By Angela Greiling Keane, JAWS Board Member
There are many things to love about JAWS, but one of my favorites is the age diversity of our members. When I first joined JAWS in 2003, that wasn’t the case. But the members at the time— the core of whom had founded the group as soulmates in solidarity in the 1980s— realized that JAWS wouldn’t be sustainable into the future if they didn’t replenish their ranks. So they set out to do just that.
I was recruited to JAWS by the indomitable Lynn Sweet of the Chicago Sun-Times, who at the time worked down the hall from me. I don’t remember her exact words, but whatever they were, when she invited me to a reception for JAWS that was being held in conjunction with an Investigative Reporters and Editors conference in Washington, I don’t recall there being a choice of whether I would attend.
When I joined JAWS, I was in my 20s. At my first few gatherings, I remember feeling awfully young compared with most attendees.
Fast forward a few years and discount the fact that I have gotten older. The intergenerational moment that brings me amusement came a couple years ago at CAMP. On the first night, the wonderful Kathy Bonk — a woman old enough to be my mother if she’d been a very young mother — invited me to sit at her table for dinner.
I was thrilled to join Linda Deutsch and other JAWS veterans and have some time to talk with them about JAWS and their interesting careers. Someone made a comment about how young I was in comparison.
The next night — when I was all of one day older — I found myself at a dinner table next to one of that year’s fellows who was an upperclass(wo)man at her college, my alma mater. We talked about the school and she asked me when I graduated, seeing if we’d overlapped. I told her it was a long time ago and she asked what year. I told her the year and, with not a hint of irony, her eyes got big and she said “Wow, that WAS a long time ago!” I smiled, thinking back to how young I was the night before.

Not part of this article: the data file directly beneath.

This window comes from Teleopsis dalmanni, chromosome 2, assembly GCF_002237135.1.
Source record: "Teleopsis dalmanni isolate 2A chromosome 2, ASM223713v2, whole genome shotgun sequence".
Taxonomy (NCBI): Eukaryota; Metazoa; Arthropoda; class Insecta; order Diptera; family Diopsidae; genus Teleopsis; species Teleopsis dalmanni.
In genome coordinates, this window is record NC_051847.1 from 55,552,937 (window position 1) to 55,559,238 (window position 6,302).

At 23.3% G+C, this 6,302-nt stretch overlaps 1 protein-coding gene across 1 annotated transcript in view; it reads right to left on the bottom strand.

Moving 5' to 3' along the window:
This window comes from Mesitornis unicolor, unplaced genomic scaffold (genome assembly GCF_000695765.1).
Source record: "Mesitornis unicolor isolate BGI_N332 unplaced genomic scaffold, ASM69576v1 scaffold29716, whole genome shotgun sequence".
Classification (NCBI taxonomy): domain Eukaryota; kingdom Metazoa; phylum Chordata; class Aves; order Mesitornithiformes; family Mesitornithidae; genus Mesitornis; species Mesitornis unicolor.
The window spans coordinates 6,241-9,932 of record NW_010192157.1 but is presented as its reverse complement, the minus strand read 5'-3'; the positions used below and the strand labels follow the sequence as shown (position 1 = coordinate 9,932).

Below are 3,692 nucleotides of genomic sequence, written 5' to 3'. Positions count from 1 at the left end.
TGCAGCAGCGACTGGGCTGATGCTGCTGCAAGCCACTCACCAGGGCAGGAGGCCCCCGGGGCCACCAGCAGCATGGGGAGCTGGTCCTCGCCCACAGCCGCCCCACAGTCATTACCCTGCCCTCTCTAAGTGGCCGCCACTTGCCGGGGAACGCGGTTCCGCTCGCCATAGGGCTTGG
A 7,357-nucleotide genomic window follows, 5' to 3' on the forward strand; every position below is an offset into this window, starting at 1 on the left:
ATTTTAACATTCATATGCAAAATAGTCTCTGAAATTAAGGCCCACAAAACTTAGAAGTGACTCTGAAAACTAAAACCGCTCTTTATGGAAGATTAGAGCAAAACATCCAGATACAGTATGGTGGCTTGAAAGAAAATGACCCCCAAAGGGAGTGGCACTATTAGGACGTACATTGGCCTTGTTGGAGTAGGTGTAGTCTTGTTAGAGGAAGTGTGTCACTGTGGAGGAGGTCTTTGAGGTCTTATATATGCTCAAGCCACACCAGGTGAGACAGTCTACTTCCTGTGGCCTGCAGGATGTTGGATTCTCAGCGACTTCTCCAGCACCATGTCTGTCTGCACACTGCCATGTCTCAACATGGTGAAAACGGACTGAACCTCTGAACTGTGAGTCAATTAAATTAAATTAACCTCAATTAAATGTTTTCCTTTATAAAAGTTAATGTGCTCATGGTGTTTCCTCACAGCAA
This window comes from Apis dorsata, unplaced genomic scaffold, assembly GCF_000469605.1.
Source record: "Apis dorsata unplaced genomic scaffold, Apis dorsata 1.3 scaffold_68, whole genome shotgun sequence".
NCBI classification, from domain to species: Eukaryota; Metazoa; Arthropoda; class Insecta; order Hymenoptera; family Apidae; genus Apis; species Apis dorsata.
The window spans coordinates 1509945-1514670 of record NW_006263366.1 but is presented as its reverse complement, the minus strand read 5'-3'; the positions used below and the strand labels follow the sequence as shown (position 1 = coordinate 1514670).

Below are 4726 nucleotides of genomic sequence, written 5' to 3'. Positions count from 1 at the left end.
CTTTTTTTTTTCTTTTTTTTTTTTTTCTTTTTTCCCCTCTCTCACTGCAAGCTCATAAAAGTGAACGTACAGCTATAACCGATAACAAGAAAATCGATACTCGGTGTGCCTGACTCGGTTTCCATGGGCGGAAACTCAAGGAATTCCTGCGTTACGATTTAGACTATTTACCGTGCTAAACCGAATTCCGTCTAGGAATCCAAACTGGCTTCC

What that CAMP’s experience illustrates to me is how far JAWS has come in increasing its age range. We have many senior members, and will hopefully have for a long time. They’re our founders, our institutional memory, our mentors and our friends. We also have an increasing number of Millennials among our ranks. They’re our teachers of new skills, bearers of new ideas and our students who are eager to learn from the experiences of people who have gone before them.
They want to hear about why today, when women can aspire to whatever job they want, we still need to be vigilant about getting more women into newsrooms and as sources in our stories. They want to hear about work-life balance and whether women can have it all.
Speaking from experience and observation, I know it can be hard to bridge the age gap at JAWS events. It’s not always easy to strike up a conversation with someone a generation or two removed from you, regardless of whether you’re the older or the younger person. But it’s worth making that effort to break out of your comfort zone and get to know JAWdesses from across the age spectrum. In other organizations, too often we learn about peoples’ interesting stories and careers only in their obituaries once they die, and it’s my fervent hope that in JAWS, we carry on the tradition of learning these things and hearing these stories now.